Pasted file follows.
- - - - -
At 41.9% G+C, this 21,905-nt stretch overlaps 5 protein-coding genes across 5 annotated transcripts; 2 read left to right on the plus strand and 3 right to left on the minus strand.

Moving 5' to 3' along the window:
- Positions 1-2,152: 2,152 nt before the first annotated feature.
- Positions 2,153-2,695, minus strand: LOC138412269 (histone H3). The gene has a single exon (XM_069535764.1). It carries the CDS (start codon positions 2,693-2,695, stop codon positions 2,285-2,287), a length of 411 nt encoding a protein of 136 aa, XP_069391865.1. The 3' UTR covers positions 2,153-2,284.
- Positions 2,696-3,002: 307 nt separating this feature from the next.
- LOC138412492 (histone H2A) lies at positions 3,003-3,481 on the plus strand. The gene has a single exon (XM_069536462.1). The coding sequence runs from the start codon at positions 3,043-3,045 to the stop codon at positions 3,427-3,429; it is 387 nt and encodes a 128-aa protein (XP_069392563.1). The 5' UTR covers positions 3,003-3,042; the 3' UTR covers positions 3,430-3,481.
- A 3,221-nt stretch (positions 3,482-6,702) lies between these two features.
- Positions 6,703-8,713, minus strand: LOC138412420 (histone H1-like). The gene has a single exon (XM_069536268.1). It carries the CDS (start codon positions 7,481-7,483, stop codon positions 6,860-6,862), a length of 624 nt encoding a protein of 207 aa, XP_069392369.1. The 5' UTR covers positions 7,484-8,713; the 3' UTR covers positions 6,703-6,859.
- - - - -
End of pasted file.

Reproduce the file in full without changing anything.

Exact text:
At 41.9% G+C, this 21,905-nt stretch overlaps 5 protein-coding genes across 5 annotated transcripts; 2 read left to right on the plus strand and 3 right to left on the minus strand.

Moving 5' to 3' along the window:
- Positions 1-2,152: 2,152 nt before the first annotated feature.
- Positions 2,153-2,695, minus strand: LOC138412269 (histone H3). The gene has a single exon (XM_069535764.1). It carries the CDS (start codon positions 2,693-2,695, stop codon positions 2,285-2,287), a length of 411 nt encoding a protein of 136 aa, XP_069391865.1. The 3' UTR covers positions 2,153-2,284.
- Positions 2,696-3,002: 307 nt separating this feature from the next.
- LOC138412492 (histone H2A) lies at positions 3,003-3,481 on the plus strand. The gene has a single exon (XM_069536462.1). The coding sequence runs from the start codon at positions 3,043-3,045 to the stop codon at positions 3,427-3,429; it is 387 nt and encodes a 128-aa protein (XP_069392563.1). The 5' UTR covers positions 3,003-3,042; the 3' UTR covers positions 3,430-3,481.
- A 3,221-nt stretch (positions 3,482-6,702) lies between these two features.
- Positions 6,703-8,713, minus strand: LOC138412420 (histone H1-like). The gene has a single exon (XM_069536268.1). It carries the CDS (start codon positions 7,481-7,483, stop codon positions 6,860-6,862), a length of 624 nt encoding a protein of 207 aa, XP_069392369.1. The 5' UTR covers positions 7,484-8,713; the 3' UTR covers positions 6,703-6,859.